For years, the Allentown Health Bureau would take anyone at its flu clinics — insured, uninsured, city resident, out-of-towner — because the overriding goal was to get as many people as possible vaccinated.
As the 2013-14 flu season looms, the goal of mass vaccination remains unchanged, but new rules imposed by the Affordable Care Act limit who can get free vaccinations from the bureau.
Obamacare now will restrict the free distribution of public supplies of the flu vaccine to the uninsured and seriously under-insured, driving insured patients to their primary care providers, where the cost will be covered by their insurance, or to other places where they may have to pick up part of the bill.
"We will not have open flu clinics," Allentown Health Bureau Director Vicky Kistler said.
People on Medicare, Medicaid and the Children's Health Insurance Program and those with private insurance will no longer qualify for free vaccines at the bureau, Kistler said, noting that the bureau is not set up for third-party billing. The exceptions to that policy, she said, are if the individual's insurance does not cover vaccinations or if the government determines the region is affected by a flu outbreak, at which time the old policy would apply.
The Obamacare regulations will not affect Lehigh Valley Health Network's free drive-through clinics at Coca-Cola Park and Dorney Park, spokesman Brian Downs said. LVH gets the vaccine and distributes it to the public as part of its community benefit, a requirement that nonprofit hospitals have to keep their tax-exempt status. This year, for the first time, the drive-through clinics also will offer high potency doses for adults 65 and older, Downs said.
The Bethlehem Health Bureau gets some government-provided vaccine and also buys some directly from manufacturers, bureau Director Kristen Wenrich said. The government supply will go to the uninsured, and anyone with insurance will be able to receive a vaccination for $10, she said.
Both health bureaus are working on their schedules for clinics beginning later in the year.
Officials at the U.S. Department of Health and Human Services did not respond to questions about Obamacare's impact on the distribution of the public supply of vaccines.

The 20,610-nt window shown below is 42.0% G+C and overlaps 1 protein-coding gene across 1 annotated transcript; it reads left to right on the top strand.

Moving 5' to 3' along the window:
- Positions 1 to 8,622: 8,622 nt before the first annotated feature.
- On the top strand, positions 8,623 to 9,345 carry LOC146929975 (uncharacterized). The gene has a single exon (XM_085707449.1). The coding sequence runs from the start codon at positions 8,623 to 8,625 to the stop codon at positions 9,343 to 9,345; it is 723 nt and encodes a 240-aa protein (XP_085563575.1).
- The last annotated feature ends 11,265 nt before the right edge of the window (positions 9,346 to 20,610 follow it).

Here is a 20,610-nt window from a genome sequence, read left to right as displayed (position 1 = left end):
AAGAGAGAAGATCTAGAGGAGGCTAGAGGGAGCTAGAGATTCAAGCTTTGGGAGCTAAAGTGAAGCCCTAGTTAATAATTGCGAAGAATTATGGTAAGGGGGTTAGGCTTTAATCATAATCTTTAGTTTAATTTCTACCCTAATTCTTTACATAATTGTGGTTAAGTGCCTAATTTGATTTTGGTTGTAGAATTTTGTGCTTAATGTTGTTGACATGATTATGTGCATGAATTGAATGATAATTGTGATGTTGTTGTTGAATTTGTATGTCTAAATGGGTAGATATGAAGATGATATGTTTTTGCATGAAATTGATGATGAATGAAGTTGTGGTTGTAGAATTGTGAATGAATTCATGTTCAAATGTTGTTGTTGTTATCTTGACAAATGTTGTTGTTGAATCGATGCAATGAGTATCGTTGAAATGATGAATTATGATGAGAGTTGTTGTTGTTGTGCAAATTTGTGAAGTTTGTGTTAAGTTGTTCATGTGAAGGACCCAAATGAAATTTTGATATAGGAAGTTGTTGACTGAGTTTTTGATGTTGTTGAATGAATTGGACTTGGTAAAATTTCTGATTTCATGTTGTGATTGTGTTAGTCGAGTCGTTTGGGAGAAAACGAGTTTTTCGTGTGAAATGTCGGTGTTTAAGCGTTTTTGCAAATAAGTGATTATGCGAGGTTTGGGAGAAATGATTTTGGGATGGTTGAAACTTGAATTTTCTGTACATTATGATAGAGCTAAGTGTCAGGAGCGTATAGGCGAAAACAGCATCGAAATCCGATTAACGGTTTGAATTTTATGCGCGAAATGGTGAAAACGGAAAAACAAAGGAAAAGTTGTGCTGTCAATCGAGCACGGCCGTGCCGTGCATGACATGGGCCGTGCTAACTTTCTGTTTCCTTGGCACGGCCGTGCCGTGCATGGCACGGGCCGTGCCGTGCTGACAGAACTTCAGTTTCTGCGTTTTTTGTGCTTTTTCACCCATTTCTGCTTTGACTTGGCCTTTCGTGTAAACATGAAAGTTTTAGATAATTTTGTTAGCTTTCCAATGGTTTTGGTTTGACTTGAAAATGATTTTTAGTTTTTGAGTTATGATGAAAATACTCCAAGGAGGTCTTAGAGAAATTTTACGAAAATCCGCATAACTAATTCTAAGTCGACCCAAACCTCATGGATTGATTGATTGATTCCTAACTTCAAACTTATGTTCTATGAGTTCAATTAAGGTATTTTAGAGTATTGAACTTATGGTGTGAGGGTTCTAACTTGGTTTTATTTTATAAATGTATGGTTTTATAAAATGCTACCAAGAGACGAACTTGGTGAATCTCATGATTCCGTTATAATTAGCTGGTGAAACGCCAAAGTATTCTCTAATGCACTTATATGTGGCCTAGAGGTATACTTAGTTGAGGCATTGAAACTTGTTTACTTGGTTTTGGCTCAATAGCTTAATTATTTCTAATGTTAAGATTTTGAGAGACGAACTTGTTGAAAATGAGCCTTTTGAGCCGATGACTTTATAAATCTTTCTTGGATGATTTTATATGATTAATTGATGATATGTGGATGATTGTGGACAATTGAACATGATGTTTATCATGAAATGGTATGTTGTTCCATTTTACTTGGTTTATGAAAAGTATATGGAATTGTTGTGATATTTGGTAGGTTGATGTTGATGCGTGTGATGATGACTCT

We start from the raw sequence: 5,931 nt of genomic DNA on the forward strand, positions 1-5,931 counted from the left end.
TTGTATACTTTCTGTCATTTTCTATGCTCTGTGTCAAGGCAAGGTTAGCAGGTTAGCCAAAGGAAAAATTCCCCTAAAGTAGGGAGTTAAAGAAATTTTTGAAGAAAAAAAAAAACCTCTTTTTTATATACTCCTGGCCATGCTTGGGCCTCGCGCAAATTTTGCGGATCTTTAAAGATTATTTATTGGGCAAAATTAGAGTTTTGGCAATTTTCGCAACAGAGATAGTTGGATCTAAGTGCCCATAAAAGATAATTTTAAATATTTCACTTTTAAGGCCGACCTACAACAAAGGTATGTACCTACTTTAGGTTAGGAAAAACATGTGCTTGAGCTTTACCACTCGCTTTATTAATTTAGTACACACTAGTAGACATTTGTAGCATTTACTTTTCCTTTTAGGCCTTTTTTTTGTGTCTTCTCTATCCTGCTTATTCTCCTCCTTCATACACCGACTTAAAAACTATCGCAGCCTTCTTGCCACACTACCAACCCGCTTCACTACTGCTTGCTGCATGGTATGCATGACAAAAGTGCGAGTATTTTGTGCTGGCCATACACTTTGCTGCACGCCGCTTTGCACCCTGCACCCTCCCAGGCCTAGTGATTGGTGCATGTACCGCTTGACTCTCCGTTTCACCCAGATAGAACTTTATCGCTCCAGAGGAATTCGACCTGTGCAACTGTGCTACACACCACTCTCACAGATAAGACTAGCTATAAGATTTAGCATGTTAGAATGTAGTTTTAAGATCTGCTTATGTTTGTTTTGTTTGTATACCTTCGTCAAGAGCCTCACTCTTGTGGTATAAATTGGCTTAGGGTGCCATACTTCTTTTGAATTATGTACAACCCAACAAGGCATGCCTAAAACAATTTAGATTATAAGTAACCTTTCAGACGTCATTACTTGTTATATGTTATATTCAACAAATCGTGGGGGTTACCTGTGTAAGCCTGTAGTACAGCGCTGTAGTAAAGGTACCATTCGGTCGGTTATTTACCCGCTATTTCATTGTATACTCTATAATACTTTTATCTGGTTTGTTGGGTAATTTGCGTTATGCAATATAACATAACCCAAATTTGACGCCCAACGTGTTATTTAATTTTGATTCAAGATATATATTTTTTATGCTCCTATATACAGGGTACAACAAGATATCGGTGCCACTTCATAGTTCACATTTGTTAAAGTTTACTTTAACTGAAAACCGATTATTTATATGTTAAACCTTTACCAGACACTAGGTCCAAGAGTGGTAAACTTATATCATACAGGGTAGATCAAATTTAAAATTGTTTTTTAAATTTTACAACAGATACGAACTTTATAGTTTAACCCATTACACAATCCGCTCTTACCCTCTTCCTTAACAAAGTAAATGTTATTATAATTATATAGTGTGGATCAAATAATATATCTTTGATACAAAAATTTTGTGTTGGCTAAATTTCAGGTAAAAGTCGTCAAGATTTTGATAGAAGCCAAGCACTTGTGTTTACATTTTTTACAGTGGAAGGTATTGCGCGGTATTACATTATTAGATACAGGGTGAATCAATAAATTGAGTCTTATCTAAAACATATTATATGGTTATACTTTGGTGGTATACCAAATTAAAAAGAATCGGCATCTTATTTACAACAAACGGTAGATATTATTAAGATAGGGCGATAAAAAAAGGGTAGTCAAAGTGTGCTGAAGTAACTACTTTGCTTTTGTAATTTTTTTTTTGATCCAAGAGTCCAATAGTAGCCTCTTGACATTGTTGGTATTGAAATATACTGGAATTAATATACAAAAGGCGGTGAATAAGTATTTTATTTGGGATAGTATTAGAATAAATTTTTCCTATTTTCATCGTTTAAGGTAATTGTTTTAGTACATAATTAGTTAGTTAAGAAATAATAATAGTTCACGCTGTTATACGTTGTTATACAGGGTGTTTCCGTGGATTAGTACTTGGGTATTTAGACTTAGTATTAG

People will have to check their health coverage to understand where their benefits apply, Kistler said, noting that a pharmacy or retail clinic may not accept the insurance that someone's family doctor does. Since 2010, Obamacare has prohibited new group or individual health plans from charging beneficiaries all or part of the cost of preventive care, including flu vaccines.
The public should have plenty of vaccine available. According to the U.S. Centers for Disease Control and Prevention, manufacturers will produce up to 139 million doses of flu vaccine, including intramuscular, intradermal and nasal spray forms. Most of the injectable doses will cover three types of flu expected to comprise the biggest threat in the coming flu season, although all of the mist types and some injectables will protect against four strains of the virus, CDC said.
Vaccine-maker Sanofi Pasteur of Swiftwater, Monroe County, began delivering supplies in late July, spokeswoman Donna Cary said. The company has been providing flu vaccines in mid-summer for the last several years, she said.
Cary said Sanofi Pasteur's vaccine covering two strains of influenza A and two of influenza B is in limited supply and is of most benefit to young children. She recommended that parents ask their pediatricians about the availability of the "quadrivalent" vaccine for their children.
Some providers already are advertising the availability of flu vaccines. Rite Aid, for example, last week announced that its 4,600 pharmacies were ready to deliver the vaccines.
While the vaccine's strength diminishes over time, Kistler and Wenrich said getting the vaccine is more important than when you get it. Immunized people will stand a better chance of avoiding illness or at least having a milder case of illness than people who are not vaccinated, Kistler said.
People with the flu can experience fever, runny nose, aches, chills, nausea, cough or fatigue. The elderly and those with underdeveloped or compromised immune systems are particularly susceptible to the flu, and in those cases, flu can result in more serious illness and death.
The state Department of Health estimates that 5 percent to 20 percent of Pennsylvania residents — up to 1.2 million people — get the flu each year. It also estimates that 200 to 2,000 Pennsylvanians die each year from the flu.
For that reason, health officials urge healthy people, especially those who regularly come into contact with the very young and very old, to get vaccinated.
The CDC says people older than 6 months should get vaccinated. Earlier this year, the Food and Drug Administration approved Flubok, a vaccination for people 18-49 years old not made using the influenza virus or chicken eggs — an allergen to some people.
Lehigh Valley Health Network's free drive-through clinics will be Nov. 9 at Dorney Park in South Whitehall Township and Nov. 10 at Coca-Cola Park in Allentown. Children, adults and seniors will be eligible. Online registration will be available closer to the date.Copyright © 2015, The Baltimore Sun